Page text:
Drilling for shale gas could devastate wildlife habitats, according to a new study from anti-fracking groups in the UK including the National Trust and Royal Society for the Protection of Birds (RSPB). The report has received support from a number of MPs in the UK from different parties as well as the Centre for Ecology and Hydrology.
The report’s concern lies mostly with the effects on water, such as groundwater and surface water contamination, along with species disturbance and habitat loss and fragmentation. The findings call for new regulations on fracking.
“The potential for environmental impacts depends on many variables. These are most notably the geology of the area being drilled, the depth of well, the operational practices, chemicals and equipment being used, and the proximity of groundwater, surface water and sensitive habitats and species,” the study’s findings said. The report (PDF) suggests a number of no-frack zones across the UK that are most at risk.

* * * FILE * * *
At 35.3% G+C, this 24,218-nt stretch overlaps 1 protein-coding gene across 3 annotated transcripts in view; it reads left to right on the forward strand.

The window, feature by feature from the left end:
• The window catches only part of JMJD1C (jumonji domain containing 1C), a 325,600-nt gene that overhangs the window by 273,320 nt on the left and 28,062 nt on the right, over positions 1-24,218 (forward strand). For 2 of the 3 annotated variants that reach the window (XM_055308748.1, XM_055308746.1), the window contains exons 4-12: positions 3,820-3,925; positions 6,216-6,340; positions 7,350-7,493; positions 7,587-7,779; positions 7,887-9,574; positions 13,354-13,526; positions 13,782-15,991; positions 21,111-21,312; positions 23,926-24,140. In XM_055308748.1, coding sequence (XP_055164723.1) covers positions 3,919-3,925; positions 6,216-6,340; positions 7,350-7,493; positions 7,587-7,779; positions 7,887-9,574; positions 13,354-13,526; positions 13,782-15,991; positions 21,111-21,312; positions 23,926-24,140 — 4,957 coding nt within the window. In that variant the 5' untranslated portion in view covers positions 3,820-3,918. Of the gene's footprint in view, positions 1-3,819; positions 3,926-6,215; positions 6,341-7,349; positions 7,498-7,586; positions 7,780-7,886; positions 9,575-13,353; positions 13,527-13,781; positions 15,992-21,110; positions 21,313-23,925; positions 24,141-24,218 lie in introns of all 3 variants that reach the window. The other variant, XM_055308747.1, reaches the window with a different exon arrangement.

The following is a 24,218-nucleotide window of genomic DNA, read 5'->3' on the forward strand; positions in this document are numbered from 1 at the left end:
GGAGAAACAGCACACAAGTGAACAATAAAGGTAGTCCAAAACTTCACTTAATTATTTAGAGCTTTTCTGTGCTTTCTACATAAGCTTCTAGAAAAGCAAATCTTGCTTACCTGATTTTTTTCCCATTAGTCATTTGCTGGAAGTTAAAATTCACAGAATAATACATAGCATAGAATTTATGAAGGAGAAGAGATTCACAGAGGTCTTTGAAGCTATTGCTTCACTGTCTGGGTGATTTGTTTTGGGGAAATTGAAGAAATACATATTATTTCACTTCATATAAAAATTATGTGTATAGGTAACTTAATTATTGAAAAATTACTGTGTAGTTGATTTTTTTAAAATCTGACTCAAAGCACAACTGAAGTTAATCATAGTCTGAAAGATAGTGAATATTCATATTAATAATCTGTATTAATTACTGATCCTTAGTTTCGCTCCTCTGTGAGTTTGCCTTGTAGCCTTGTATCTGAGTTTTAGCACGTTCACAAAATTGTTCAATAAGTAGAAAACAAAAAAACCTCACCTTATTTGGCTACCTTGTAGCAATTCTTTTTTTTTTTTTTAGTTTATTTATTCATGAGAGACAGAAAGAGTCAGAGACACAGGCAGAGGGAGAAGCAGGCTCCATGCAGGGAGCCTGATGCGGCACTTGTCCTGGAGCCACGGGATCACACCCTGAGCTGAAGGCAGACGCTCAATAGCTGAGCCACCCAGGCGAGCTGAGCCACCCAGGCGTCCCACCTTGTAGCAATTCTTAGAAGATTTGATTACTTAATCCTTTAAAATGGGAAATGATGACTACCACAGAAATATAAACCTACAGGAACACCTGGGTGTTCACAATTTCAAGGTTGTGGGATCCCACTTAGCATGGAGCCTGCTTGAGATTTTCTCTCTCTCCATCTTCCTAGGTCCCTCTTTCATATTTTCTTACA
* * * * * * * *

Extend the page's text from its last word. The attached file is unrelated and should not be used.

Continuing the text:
“We would like the country’s most special sites to be frack free,” said the RSPB’s head of energy and climate change Harry Huyton when speaking with the BBC. “We think that’s the reasonable thing to do at the outset of this industry. These areas are very special and also very vulnerable to disturbance and pollution. Why not, from the beginning, say that these areas are out of bounds.”
Currently, in order to commence fracking in the EU, the industry needs to comply with 17 European Directives and in the UK, there are nine separate environmental permits that are needed along with agreeing on a number of social issues with people in the locality of the proposed well. Despite these hurdles, the fracking industry is growing in the UK with the government potentially allowing for the doubling of those operations.
The anti-fracking reports come soon after another damning report in the US that claimed fracking pollution has adverse effects on pregnant women.